The day in late 2020 Bob Senzig thought would be his last is still a haze and probably always will be. He remembers a doctor at a hospital in the resort town of Los Cabos, Mexico, talking on the phone with the crew of a medical evacuation jet coming to take him back home, to an emergency room at a U.S. hospital. But to get on board, he was told, the 66-year-old GE retiree would have to be intubated, a procedure that would require him to be unconscious. Make your phone calls quickly, the doctor told him. He recalls speaking to his mother and son, then leaving a voicemail for his wife. He couldn’t concentrate. He couldn’t breathe. Then everything went blank.
The Centers for Disease Control and Prevention estimates that some 146 million Americans have been infected with COVID-19 since the beginning of the pandemic, and over 920,000 have died as of early January. Experience, vaccines, and new treatments have helped dampen the toll, but the coronavirus still can be a dangerous foe. When things take a turn for the worse, surviving the disease can require an almost absurd combination of resources and resolve from clinicians and patients alike.
Senzig woke up six weeks after he was airlifted from Cabo in a Phoenix hospital. He was so weak that even picking up an iPad seemed impossible. He needed months of care before he could walk and talk again. Documenting his ordeal in a log called “Bob’s Covid Adventure,” today he’s well enough to resume ballroom dancing. And although he has kept his sense of humor, he is serious about one thing: Doctors and nurses are performing superhuman feats to save COVID patients from death. “Some people still feel this isn’t a real thing,” he says.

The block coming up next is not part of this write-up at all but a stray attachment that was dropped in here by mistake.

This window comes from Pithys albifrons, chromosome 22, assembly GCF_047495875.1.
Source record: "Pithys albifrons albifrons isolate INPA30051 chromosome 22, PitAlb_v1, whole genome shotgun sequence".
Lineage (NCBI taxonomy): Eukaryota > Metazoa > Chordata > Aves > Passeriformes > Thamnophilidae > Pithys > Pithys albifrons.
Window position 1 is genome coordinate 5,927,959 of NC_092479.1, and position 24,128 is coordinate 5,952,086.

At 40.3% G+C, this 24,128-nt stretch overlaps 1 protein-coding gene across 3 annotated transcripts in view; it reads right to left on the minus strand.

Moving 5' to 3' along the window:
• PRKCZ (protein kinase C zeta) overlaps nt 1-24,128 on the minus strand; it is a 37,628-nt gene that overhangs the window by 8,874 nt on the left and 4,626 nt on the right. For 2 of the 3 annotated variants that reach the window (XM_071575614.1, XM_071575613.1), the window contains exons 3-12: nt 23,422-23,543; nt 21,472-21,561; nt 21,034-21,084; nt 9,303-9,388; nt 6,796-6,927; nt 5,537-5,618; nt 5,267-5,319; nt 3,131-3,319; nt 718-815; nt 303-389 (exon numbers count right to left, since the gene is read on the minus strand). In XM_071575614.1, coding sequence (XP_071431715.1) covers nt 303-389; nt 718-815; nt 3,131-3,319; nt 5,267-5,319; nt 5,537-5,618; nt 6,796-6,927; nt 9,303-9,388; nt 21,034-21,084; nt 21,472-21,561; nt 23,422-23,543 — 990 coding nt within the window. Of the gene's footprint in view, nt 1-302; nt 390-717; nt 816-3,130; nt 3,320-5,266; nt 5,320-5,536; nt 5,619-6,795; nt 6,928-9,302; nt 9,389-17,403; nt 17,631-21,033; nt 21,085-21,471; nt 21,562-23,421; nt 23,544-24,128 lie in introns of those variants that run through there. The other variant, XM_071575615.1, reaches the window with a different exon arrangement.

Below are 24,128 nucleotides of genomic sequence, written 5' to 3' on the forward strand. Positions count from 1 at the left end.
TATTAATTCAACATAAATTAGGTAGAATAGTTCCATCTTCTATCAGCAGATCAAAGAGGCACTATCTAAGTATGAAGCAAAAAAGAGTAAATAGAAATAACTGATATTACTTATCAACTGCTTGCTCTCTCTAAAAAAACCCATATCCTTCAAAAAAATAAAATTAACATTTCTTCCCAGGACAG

Senzig knows how complicated saving a life can be. Up until his retirement, he served as chief engineer at GE Healthcare’s Computed Tomography (CT) division. Over a career spanning 36 years, he was involved in much of the innovation and progress CT imaging has made. That includes GE’s recent acquisition of Prismatic Sensors, a Swedish startup whose technology promises to revolutionize the field once again.